Evo needed to look for Gori, but where? This added to his stress and sadness. I told him I would contact BAWA and see if they could help. All this grief and concern from a person who “doesn’t care for his dog like we do in the West.”

On Friday morning I wanted to take some food to my farming friends. Ibu Ketut Wali’s Bahasa Indonesia leaves her completely when she is stressed. So as she spoke rapidly to Made, my driver, in Balinese, I could only get snippets of what she was saying. It was pretty obvious, though, that another of her dogs was no longer with them.

Putih, the mother of Nonong, who was poisoned five weeks ago, and mother to Made’s two beautiful puppies, Rosa and Rosi, was poisoned the day before, on Thursday, when she and Pak Nyoman Danu were out voting. Five other dogs in the street were also poisoned. How can this happen?

After Nonong’s death, Ibu Ketut said she was too scared to have another dog. What if they kept poisoning them? she asked us. You think Ibu Ketut doesn’t “care”? The dogs on the little farming plot don’t sleep inside but they are Ibu Ketut and Pak Nyoman’s companion animals and they keep Made, their intellectually handicapped son, safe when they have to leave him alone to go to the market or, like last Thursday, to vote. Well, that was what we thought. Now there is one dog left. Is this the work of sane people?

Fear and apathy will allow these people – I can’t believe we call them people – to get away with these appalling crimes. They are cowards who should be brought to justice or made to swallow the same poison they throw to the dogs of these Balinese.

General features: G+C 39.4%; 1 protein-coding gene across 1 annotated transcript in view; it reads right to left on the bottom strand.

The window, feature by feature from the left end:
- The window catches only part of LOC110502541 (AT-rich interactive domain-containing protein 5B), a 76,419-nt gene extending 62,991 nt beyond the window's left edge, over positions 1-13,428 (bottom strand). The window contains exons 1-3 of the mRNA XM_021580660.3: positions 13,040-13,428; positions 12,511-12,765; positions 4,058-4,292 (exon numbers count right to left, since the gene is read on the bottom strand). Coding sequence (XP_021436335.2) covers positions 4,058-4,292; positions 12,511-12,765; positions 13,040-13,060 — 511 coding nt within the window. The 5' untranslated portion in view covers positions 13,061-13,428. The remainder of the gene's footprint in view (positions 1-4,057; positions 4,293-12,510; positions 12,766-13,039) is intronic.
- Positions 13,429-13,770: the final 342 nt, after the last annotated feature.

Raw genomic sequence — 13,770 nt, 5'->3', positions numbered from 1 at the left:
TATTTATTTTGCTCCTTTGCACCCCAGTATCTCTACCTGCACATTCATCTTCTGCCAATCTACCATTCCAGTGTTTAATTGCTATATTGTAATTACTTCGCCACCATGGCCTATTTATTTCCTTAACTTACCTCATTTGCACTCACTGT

BAWA have advised they are mounting a campaign to catch those who throw poison without restraint or fear of punishment anywhere they please. BAWA needs every single person who has ever owned and loved a companion animal to stand up and be heard. Please help BAWA in this campaign to stop the slaughter of innocent, loved animals. Be very aware that the dog you think is not owned quite often is – and loved.

The very clever way that Clint Eastwood caught the bullies in Gran Torino was mind-blowing. My fear, and that voiced by my friends, Maree and Brett, here on holidays with their three beautiful little girls, is that a child could easily pick up the poison, too. Is this what is needed before people realize that this is NOT acceptable behavior and that the perpetrators of these crimes, the criminals, belong in jail?